Despite the fact this gives Area 55 and G2 all sorts of ammo for next season, I think Klay's parents are more fair than the league office.

Hicks
03-01-2013, 07:43 PM
I can appreciate a parent wanting to teach their child financial responsibility, but the level of control here seems disturbing and strange to me. He's a 23-year-old. He should get his own damn paycheck in my opinion.

LetsTalkPacers84
03-01-2013, 07:50 PM
Yea but he is a 23 year old celebrity that makes millions. Not a college kid working at WalMart.

Hicks
03-01-2013, 09:45 PM
But he's not even a college kid anymore; he's past that and this is his professional career. Can you imagine if this was a professional in a different field than sports?

graphic-er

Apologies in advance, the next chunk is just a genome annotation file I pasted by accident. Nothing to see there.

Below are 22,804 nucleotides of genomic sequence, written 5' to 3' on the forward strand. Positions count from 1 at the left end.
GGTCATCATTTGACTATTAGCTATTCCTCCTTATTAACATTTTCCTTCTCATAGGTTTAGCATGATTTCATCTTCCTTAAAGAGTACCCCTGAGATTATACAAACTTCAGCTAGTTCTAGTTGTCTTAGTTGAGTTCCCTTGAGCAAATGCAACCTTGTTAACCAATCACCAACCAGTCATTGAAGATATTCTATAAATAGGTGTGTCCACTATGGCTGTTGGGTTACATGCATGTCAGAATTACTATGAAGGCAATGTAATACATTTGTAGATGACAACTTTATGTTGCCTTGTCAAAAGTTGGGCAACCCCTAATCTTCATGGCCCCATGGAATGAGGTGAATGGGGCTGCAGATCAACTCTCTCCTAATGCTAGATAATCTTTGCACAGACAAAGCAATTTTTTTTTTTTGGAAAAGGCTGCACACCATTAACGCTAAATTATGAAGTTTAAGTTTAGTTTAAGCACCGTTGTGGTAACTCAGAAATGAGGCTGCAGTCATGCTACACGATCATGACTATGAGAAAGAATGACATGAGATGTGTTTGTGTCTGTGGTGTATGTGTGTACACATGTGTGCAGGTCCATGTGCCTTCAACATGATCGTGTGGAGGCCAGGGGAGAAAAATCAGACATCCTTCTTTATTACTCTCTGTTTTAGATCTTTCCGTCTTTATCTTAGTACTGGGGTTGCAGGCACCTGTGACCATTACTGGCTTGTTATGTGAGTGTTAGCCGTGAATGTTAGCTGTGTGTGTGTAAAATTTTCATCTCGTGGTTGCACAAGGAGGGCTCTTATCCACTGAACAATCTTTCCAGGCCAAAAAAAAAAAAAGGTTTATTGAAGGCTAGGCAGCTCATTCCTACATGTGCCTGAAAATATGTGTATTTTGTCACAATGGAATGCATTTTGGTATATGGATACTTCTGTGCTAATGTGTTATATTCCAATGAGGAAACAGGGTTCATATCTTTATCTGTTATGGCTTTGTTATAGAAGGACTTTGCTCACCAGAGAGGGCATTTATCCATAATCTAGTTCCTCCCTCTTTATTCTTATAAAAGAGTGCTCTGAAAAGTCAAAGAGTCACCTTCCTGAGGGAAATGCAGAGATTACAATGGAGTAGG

03-01-2013, 09:50 PM
But he's not even a college kid anymore; he's past that and this is his professional career. Can you imagine if this was a professional in a different field than sports?

BUt thats exactly it, history shows that most young men in sports squander their money away. He's a good dad for looking out for him. Klay could end the agreement anytime he wants. Its his money.

CooperManning
03-01-2013, 09:54 PM
I would bet Klay and his dad made this agreement for Klay's rookie contract. Klay stays focused, really gets paid, then he'll be getting the checks. He'll be 25 then. Pretty smart IMO.

Hicks
03-01-2013, 10:32 PM
It just smells like one of those situations where the word agreement has to be put in quotation marks based off of what could be an overbearing father.

pizza guy
03-01-2013, 10:45 PM